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HPV and Cervical Cancer

Pap Cytology: Impact and Limitations

For the last 50 years, Pap cytology screening has had a tremendous impact on women’s health. Since its introduction, the use of regular Pap cytology screening, together with the diagnosis and treatment of precancerous lesions, has contributed to an 80% reduction in the incidence and mortality of cervical cancer in countries with systematic screening.1 However, even though we know cervical cancer is nearly 100% preventable with proper HPV vaccination, screening and treatment -- 311,000 women worldwide are still dying of cervical cancer each year2 and over 570,000 women are diagnosed. To reduce the incidence and mortality rates, attention must focus in part on the screening, triage and management of women found to be at risk for cervical cancer. Furthermore, the majority of cervical cancer deaths occur in low to middle income countries where the infrastructure needed to support Pap cytology does not exist. New screening solutions are necessary to increase women's access and to implement more optimal prevention strategies.

The Limits of Pap Cytology

Although Pap testing has proven to be a useful screening tool in countries with organized or opportunistic screening programs, there are limitations and drawbacks to using Pap cytology alone:

  • Limited sensitivity: Pap cytology has limited sensitivity. When used without adjunct testing, disease may be missed.3,4,5,6    

  • Subjective interpretation: Interpretations of samples are based on individual judgments of pathologists or technicians, which can compromise reproducibility. Guidelines are provided, but no definitive objective standard exists.1,7  

  • Interpretation errors: False-negative reports may occur when pathologists or technicians fail to detect abnormal cells. False-positive results may also occur when normal cells are incorrectly categorized as abnormal.1   

  • Sample quality: When samples are prepared as a smear, quality may not be sufficient to enable acceptable analysis.8

These issues can lead to over- or underestimation of risk.8,9 Overestimation of risk may lead to unnecessary tests or treatments. This can be of particular concern to younger women, who have many false-positive tests and for whom treatment for suspicious lesions may have long-term consequences for fertility and pregnancy. Underestimation of risk can result in delays or absence of action that might prevent or compromise treatment.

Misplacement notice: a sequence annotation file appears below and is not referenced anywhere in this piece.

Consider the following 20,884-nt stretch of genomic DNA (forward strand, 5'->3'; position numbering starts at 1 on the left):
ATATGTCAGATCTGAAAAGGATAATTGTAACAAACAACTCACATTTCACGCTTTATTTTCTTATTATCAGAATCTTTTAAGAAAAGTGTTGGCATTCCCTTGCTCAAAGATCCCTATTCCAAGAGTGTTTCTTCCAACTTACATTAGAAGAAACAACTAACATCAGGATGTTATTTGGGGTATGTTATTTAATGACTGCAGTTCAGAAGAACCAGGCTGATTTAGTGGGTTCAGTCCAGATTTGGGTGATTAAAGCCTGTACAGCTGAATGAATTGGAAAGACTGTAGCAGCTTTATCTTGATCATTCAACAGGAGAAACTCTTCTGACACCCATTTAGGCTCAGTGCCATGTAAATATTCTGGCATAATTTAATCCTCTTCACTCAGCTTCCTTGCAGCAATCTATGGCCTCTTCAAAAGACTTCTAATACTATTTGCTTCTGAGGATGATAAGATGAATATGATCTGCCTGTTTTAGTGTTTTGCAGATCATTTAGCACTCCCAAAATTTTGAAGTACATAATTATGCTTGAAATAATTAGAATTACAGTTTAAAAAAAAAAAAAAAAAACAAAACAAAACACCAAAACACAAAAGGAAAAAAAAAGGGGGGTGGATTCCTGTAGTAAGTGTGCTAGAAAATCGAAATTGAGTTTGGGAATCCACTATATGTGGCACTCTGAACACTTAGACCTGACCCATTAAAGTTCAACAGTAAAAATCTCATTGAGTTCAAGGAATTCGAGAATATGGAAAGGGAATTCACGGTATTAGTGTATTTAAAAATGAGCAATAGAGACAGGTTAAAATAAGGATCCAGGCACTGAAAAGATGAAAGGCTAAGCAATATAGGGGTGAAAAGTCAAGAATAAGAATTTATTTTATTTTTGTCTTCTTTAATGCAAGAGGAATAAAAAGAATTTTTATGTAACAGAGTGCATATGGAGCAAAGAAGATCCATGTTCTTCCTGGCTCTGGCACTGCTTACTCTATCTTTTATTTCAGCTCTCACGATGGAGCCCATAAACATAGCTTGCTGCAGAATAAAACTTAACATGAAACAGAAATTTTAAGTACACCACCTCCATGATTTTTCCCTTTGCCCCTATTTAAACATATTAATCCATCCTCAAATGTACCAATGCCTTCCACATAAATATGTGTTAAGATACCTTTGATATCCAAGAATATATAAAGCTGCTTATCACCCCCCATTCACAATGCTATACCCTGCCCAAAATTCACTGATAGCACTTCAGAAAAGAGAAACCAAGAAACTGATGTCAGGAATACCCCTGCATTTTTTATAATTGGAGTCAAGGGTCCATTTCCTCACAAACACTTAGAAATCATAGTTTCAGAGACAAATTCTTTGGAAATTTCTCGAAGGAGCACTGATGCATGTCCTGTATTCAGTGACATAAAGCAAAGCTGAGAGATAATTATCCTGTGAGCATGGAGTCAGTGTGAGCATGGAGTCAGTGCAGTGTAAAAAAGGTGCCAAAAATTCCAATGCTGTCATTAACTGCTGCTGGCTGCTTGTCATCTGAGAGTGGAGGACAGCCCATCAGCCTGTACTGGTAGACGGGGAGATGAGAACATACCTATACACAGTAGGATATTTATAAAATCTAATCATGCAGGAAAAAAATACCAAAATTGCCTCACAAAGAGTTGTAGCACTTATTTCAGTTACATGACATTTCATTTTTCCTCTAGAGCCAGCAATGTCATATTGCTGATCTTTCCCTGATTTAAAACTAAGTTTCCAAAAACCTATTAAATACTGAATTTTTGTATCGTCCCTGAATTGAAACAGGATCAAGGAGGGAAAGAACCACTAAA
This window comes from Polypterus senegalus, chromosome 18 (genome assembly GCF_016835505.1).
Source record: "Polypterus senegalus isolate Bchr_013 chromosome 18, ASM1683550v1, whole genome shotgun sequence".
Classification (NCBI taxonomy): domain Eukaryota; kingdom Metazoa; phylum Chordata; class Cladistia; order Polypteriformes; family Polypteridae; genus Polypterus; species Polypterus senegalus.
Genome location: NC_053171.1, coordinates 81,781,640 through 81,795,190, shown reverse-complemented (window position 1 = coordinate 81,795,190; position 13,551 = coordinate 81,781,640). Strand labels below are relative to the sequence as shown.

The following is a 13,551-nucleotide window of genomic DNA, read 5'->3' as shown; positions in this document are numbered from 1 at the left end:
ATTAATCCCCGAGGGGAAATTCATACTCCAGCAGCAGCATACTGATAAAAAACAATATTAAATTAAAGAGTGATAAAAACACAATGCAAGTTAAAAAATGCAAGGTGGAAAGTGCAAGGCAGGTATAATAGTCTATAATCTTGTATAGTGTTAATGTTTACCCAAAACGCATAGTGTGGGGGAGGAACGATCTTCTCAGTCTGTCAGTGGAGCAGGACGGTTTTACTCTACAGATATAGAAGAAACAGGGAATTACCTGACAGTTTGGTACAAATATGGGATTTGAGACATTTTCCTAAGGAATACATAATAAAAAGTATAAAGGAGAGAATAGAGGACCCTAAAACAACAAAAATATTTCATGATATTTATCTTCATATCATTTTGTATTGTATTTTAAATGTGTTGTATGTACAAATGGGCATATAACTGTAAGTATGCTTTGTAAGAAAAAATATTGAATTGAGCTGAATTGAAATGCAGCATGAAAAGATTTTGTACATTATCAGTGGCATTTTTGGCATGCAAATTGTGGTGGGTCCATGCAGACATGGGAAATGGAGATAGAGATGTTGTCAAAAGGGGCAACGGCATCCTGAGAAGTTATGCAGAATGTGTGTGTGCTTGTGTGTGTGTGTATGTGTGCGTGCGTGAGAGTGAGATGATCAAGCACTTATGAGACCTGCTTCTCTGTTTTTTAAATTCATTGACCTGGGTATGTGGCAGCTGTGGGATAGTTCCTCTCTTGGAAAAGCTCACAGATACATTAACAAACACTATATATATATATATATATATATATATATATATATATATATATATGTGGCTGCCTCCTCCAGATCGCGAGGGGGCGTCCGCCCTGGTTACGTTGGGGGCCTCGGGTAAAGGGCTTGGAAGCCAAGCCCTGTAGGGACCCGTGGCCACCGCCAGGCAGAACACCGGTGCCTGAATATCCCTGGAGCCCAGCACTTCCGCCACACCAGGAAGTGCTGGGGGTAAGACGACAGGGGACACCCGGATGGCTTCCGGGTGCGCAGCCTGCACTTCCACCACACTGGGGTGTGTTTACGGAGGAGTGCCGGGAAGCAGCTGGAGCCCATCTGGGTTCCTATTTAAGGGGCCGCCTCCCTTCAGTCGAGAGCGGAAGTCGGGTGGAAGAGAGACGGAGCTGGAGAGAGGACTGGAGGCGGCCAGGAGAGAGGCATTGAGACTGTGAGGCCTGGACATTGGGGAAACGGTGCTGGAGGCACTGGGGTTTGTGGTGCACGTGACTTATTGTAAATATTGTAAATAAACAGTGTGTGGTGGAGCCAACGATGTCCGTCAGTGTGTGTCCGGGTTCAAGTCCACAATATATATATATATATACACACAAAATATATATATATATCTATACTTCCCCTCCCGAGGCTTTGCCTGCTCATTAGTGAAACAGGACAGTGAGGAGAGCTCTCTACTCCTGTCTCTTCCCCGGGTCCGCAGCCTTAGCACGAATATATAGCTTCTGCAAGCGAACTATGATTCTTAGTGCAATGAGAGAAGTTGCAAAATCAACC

Normal cytology does not always mean cancer-free: Up to one-third of cervical cancers occur in women who received a normal Pap test result10,11

The Case for HPV Primary Screening

The discovery of HPV as the cause of cervical cancer has revolutionized cervical cancer prevention strategies.3,12,13  An HPV DNA test is a more sensitive indicator of risk for a woman's future cervical health than a Pap test alone.14  In fact, leading US medical societies (ACOG, ASCCP, SGO) now support HPV primary screening as an option for cervical cancer screening for women ages 25 and older.

Evidence supports high-risk HPV (hrHPV) testing for primary screening of cervical cancer:2

  • In primary screening, hrHPV testing was proven more sensitive than cytology for detecting ≥CIN2 and ≥CIN3.15
  • There is an opportunity to identify those at highest risk, since 70% of cervical cancers are caused by HPV genotypes 16 and 18.1

Multiple U.S. and International guidelines recommend HPV primary screening. Learn more

Sensitivity is vital in Primary HPV Screening

There is risk of missed disease if a clinically relevant hrHPV infection is not detected in the first round of routine screening. Women with undetected hrHPV infections may progress to cancer.

"Per U.S. guidelines every 3-5 years, many other countries follow every 5 years interval"

HPV Genotyping: Identify Women at Greatest Risk